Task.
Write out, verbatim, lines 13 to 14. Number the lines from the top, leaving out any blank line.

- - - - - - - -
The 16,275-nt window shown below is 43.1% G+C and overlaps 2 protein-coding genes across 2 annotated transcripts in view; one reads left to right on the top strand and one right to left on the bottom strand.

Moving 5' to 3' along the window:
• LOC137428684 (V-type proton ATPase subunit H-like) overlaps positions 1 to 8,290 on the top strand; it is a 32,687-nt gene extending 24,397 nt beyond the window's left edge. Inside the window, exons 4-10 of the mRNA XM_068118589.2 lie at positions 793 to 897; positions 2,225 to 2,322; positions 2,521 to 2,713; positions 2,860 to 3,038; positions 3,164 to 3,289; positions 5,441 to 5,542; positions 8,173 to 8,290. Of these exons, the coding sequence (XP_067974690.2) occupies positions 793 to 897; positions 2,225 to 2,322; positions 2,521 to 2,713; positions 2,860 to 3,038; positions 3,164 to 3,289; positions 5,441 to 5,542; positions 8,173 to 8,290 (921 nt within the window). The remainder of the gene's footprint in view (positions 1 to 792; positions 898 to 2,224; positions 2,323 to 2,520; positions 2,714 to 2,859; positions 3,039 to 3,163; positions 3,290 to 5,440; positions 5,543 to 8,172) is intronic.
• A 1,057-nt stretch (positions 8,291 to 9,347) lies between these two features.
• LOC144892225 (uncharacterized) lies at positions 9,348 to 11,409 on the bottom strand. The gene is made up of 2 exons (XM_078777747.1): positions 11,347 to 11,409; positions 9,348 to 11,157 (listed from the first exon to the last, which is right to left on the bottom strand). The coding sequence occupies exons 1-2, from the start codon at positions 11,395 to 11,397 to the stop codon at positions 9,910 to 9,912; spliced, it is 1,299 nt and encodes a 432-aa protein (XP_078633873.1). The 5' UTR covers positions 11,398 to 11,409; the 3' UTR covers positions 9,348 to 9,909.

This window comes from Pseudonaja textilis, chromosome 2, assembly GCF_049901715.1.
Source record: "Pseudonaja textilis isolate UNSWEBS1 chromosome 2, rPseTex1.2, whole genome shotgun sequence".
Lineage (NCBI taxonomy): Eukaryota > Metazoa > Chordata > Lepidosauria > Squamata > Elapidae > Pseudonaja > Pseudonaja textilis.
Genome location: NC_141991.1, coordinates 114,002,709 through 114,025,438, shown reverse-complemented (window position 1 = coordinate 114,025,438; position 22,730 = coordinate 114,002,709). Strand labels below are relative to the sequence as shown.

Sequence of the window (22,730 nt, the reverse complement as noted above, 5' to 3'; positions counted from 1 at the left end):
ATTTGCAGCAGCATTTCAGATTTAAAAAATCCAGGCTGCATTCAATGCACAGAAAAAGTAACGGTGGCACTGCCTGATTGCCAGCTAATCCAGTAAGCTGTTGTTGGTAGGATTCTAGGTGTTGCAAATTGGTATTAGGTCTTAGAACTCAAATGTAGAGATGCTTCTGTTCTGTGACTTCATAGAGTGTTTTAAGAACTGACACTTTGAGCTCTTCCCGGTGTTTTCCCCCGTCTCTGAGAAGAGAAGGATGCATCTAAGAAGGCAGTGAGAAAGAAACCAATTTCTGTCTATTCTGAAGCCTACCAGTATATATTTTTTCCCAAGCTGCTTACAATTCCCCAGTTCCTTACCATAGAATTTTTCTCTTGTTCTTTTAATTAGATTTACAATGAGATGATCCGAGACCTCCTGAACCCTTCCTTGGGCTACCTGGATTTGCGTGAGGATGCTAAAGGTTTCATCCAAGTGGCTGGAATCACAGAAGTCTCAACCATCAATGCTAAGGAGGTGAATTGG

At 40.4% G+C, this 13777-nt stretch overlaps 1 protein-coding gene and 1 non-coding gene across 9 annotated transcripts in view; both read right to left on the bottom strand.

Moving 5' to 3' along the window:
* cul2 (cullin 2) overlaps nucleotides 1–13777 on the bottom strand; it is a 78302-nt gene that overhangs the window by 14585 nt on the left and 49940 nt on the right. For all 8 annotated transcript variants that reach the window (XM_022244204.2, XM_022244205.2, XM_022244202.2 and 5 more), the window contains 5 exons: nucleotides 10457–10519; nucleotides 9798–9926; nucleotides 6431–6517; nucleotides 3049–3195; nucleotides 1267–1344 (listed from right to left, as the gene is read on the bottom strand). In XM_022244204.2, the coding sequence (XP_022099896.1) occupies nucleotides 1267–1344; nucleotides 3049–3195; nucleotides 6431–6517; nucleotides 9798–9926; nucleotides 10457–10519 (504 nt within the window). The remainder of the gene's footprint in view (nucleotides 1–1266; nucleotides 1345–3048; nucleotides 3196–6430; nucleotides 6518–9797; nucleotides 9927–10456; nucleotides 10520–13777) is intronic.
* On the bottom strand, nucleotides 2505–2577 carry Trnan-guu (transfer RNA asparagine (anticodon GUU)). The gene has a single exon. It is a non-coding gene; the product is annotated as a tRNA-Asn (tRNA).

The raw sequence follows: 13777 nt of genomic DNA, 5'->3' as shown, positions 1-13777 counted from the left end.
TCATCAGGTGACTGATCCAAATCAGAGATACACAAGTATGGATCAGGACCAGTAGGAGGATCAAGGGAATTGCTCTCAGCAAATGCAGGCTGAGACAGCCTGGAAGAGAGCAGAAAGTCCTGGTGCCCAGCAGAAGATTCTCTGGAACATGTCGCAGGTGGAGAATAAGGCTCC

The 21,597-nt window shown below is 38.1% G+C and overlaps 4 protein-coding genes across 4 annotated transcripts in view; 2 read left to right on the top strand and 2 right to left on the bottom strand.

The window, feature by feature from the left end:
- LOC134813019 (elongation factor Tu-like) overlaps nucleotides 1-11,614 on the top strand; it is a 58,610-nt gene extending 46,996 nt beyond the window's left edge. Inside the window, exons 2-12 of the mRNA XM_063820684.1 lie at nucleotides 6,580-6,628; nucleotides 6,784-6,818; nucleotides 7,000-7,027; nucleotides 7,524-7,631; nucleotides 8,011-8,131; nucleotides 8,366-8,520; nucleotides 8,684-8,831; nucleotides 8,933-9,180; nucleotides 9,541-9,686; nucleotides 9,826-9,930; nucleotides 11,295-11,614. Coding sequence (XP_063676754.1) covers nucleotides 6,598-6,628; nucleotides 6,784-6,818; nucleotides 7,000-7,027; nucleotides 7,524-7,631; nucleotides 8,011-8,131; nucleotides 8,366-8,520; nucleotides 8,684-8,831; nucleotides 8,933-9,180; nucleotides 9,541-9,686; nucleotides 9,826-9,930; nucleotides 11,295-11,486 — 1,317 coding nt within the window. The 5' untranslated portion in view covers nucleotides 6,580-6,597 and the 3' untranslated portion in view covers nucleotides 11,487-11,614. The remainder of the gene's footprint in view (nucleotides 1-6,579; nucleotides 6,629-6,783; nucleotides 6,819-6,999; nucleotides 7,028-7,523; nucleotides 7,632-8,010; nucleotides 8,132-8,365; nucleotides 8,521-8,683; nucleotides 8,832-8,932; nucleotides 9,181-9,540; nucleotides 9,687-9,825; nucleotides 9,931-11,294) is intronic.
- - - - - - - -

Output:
Moving 5' to 3' along the window:
* cul2 (cullin 2) overlaps nucleotides 1–13777 on the bottom strand; it is a 78302-nt gene that overhangs the window by 14585 nt on the left and 49940 nt on the right. For all 8 annotated transcript variants that reach the window (XM_022244204.2, XM_022244205.2, XM_022244202.2 and 5 more), the window contains 5 exons: nucleotides 10457–10519; nucleotides 9798–9926; nucleotides 6431–6517; nucleotides 3049–3195; nucleotides 1267–1344 (listed from right to left, as the gene is read on the bottom strand). In XM_022244204.2, the coding sequence (XP_022099896.1) occupies nucleotides 1267–1344; nucleotides 3049–3195; nucleotides 6431–6517; nucleotides 9798–9926; nucleotides 10457–10519 (504 nt within the window). The remainder of the gene's footprint in view (nucleotides 1–1266; nucleotides 1345–3048; nucleotides 3196–6430; nucleotides 6518–9797; nucleotides 9927–10456; nucleotides 10520–13777) is intronic.